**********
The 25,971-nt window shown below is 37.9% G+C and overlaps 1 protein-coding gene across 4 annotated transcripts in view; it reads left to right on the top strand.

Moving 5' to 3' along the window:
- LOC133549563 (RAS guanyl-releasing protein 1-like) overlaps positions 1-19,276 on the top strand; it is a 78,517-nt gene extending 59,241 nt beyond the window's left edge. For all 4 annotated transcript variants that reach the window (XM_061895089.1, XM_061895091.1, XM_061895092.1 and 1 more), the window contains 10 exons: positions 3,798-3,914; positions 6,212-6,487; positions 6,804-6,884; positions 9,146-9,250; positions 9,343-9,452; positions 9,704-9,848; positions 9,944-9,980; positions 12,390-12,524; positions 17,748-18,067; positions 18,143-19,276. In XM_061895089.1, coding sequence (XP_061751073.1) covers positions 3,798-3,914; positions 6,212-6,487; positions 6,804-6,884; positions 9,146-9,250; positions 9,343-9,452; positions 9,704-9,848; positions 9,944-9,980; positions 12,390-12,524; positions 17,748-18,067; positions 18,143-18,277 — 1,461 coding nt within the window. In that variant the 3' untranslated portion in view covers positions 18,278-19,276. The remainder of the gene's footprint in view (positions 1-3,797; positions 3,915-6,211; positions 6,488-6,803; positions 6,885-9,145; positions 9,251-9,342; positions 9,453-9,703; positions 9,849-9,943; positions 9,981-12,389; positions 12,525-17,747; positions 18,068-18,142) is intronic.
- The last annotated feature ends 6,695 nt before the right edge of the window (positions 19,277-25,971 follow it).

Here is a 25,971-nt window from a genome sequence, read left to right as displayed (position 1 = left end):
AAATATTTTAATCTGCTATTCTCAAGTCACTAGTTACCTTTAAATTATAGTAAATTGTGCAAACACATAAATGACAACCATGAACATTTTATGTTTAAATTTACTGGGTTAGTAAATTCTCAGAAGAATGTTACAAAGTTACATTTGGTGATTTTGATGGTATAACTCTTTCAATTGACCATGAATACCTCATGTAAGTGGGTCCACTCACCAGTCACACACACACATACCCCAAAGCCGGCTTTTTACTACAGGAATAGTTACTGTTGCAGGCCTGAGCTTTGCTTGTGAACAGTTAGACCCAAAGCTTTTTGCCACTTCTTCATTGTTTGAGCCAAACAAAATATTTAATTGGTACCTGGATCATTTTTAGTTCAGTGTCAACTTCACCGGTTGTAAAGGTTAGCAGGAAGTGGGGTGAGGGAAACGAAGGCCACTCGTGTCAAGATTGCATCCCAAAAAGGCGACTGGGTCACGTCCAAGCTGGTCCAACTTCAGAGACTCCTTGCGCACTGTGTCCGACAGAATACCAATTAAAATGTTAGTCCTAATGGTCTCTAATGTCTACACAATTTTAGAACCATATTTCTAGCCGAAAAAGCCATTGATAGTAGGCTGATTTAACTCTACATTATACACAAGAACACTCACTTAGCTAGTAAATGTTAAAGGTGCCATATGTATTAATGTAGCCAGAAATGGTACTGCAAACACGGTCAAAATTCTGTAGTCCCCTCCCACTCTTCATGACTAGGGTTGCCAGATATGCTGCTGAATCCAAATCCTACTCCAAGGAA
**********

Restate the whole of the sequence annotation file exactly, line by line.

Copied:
The 25,971-nt window shown below is 37.9% G+C and overlaps 1 protein-coding gene across 4 annotated transcripts in view; it reads left to right on the top strand.

Moving 5' to 3' along the window:
- LOC133549563 (RAS guanyl-releasing protein 1-like) overlaps positions 1-19,276 on the top strand; it is a 78,517-nt gene extending 59,241 nt beyond the window's left edge. For all 4 annotated transcript variants that reach the window (XM_061895089.1, XM_061895091.1, XM_061895092.1 and 1 more), the window contains 10 exons: positions 3,798-3,914; positions 6,212-6,487; positions 6,804-6,884; positions 9,146-9,250; positions 9,343-9,452; positions 9,704-9,848; positions 9,944-9,980; positions 12,390-12,524; positions 17,748-18,067; positions 18,143-19,276. In XM_061895089.1, coding sequence (XP_061751073.1) covers positions 3,798-3,914; positions 6,212-6,487; positions 6,804-6,884; positions 9,146-9,250; positions 9,343-9,452; positions 9,704-9,848; positions 9,944-9,980; positions 12,390-12,524; positions 17,748-18,067; positions 18,143-18,277 — 1,461 coding nt within the window. In that variant the 3' untranslated portion in view covers positions 18,278-19,276. The remainder of the gene's footprint in view (positions 1-3,797; positions 3,915-6,211; positions 6,488-6,803; positions 6,885-9,145; positions 9,251-9,342; positions 9,453-9,703; positions 9,849-9,943; positions 9,981-12,389; positions 12,525-17,747; positions 18,068-18,142) is intronic.
- The last annotated feature ends 6,695 nt before the right edge of the window (positions 19,277-25,971 follow it).

Here is a 25,971-nt window from a genome sequence, read left to right as displayed (position 1 = left end):
AAATATTTTAATCTGCTATTCTCAAGTCACTAGTTACCTTTAAATTATAGTAAATTGTGCAAACACATAAATGACAACCATGAACATTTTATGTTTAAATTTACTGGGTTAGTAAATTCTCAGAAGAATGTTACAAAGTTACATTTGGTGATTTTGATGGTATAACTCTTTCAATTGACCATGAATACCTCATGTAAGTGGGTCCACTCACCAGTCACACACACACATACCCCAAAGCCGGCTTTTTACTACAGGAATAGTTACTGTTGCAGGCCTGAGCTTTGCTTGTGAACAGTTAGACCCAAAGCTTTTTGCCACTTCTTCATTGTTTGAGCCAAACAAAATATTTAATTGGTACCTGGATCATTTTTAGTTCAGTGTCAACTTCACCGGTTGTAAAGGTTAGCAGGAAGTGGGGTGAGGGAAACGAAGGCCACTCGTGTCAAGATTGCATCCCAAAAAGGCGACTGGGTCACGTCCAAGCTGGTCCAACTTCAGAGACTCCTTGCGCACTGTGTCCGACAGAATACCAATTAAAATGTTAGTCCTAATGGTCTCTAATGTCTACACAATTTTAGAACCATATTTCTAGCCGAAAAAGCCATTGATAGTAGGCTGATTTAACTCTACATTATACACAAGAACACTCACTTAGCTAGTAAATGTTAAAGGTGCCATATGTATTAATGTAGCCAGAAATGGTACTGCAAACACGGTCAAAATTCTGTAGTCCCCTCCCACTCTTCATGACTAGGGTTGCCAGATATGCTGCTGAATCCAAATCCTACTCCAAGGAA